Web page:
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The Physics of the 'Levitating' Slinky

Hugh Pickens writes (1984118) writes | more than 2 years ago

Science 0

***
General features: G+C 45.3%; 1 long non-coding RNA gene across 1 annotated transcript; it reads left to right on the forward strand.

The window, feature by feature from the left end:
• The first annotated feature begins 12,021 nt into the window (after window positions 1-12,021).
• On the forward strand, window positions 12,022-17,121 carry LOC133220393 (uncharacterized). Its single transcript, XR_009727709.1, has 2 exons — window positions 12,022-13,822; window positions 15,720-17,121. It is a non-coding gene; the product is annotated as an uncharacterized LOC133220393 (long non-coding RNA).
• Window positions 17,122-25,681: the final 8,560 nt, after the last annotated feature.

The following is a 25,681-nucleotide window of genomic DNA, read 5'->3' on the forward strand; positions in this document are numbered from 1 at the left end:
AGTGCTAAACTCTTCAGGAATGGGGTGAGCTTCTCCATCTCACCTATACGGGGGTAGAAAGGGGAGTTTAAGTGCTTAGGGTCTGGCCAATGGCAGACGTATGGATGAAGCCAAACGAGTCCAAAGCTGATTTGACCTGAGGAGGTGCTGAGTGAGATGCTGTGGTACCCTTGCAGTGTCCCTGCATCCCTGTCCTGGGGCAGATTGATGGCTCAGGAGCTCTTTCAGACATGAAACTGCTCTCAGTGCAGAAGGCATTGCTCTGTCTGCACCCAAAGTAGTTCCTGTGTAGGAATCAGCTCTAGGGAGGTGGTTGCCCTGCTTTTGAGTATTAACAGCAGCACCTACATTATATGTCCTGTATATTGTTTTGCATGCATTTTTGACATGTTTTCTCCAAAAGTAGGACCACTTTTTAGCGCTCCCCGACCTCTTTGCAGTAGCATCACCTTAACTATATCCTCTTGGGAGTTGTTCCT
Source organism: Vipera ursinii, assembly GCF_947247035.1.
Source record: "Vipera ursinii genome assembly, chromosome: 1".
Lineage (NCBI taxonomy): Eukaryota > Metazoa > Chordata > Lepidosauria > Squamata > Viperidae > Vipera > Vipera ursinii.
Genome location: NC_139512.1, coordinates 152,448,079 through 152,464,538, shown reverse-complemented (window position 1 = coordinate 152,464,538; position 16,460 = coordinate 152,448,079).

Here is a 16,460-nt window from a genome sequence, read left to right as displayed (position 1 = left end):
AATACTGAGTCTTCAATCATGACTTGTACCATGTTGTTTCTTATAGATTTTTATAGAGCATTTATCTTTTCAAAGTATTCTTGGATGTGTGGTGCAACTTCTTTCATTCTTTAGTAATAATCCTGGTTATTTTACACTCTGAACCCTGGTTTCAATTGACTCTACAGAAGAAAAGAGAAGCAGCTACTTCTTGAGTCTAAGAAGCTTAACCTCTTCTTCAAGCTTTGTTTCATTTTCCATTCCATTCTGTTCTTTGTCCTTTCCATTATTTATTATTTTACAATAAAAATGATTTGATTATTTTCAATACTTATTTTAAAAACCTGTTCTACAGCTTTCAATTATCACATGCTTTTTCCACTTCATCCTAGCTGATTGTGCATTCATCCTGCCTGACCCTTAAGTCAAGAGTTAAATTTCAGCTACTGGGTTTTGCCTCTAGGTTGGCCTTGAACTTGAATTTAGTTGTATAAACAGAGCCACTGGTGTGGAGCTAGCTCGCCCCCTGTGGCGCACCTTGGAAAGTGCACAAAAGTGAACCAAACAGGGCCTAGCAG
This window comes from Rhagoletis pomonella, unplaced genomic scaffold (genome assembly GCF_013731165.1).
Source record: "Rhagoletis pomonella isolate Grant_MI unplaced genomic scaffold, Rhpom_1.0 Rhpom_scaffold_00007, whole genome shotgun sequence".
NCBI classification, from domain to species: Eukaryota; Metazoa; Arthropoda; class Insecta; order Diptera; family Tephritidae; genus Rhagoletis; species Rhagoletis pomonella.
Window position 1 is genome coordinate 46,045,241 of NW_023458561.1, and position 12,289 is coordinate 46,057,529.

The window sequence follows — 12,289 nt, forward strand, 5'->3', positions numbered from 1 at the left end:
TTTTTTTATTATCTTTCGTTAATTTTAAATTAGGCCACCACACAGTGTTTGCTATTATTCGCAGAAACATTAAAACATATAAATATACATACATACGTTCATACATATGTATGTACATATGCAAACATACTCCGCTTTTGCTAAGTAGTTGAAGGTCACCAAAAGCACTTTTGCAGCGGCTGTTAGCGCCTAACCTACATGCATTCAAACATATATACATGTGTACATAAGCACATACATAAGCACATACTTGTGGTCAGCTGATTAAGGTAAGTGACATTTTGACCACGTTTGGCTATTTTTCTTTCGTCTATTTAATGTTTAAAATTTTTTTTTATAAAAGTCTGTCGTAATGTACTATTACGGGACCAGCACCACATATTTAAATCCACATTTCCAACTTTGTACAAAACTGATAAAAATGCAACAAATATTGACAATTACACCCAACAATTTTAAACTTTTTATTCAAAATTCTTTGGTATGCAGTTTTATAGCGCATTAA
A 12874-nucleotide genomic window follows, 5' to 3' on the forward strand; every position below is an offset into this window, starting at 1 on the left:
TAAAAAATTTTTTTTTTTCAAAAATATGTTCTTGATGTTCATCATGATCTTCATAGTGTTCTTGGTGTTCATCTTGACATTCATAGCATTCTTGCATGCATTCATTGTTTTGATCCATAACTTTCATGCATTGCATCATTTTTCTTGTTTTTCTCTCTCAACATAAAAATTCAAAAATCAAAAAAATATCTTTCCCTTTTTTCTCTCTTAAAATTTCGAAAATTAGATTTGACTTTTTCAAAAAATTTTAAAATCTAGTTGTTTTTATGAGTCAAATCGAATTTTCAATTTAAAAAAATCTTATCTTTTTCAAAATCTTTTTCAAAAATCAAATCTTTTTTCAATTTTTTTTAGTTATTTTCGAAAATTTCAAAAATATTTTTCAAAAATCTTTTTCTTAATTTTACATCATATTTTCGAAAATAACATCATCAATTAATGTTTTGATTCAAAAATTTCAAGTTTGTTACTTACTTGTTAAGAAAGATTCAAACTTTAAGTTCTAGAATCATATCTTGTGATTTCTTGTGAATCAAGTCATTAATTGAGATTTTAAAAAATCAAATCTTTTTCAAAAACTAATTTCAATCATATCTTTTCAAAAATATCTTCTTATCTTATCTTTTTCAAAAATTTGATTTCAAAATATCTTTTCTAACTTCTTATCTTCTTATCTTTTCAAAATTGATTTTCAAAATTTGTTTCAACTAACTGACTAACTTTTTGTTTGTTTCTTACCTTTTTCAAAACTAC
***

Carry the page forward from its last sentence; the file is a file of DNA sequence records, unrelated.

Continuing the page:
Hugh Pickens writes writes "Robert Krulwich writes at NPR that there's a new science video making the rounds that has people saying "somebody doctored this footage. This can't be." In the video Derek Muller from the Australian science video website Veritasium takes a Slinky and holds it from the top with his hand then releases the lower part so it will slink down to its full extension, elongating, and come to a dangling rest. Now the professor will release the top of the slinky while they record run the footage at 300 frames a second (video). "Now comes the miracle. If you keep your eye on the bottom of the Slinky, on the last curl at the very end, you will notice that as the top of the Slinky starts to fall, the bottom doesn't drop. It just hangs in the air, levitating, as if it had its own magic carpet. It will stay there, hovering quietly, until a wave, or signal, passing through the Slinky finally reaches it," writes Krulwich. "Apparently, the bottom doesn't know it's supposed to fall, so it sits there, seeming to defy gravity, until the very end." According to a paper by physicists R. C. Cross and M. S. Wheatland the fall of the slinky illustrates the physics of a tension spring, and more generally wave propagation in a spring where because of tension in the spring, the bottom of the slinky cannot begin to fall until the top collides with it (PDF)."

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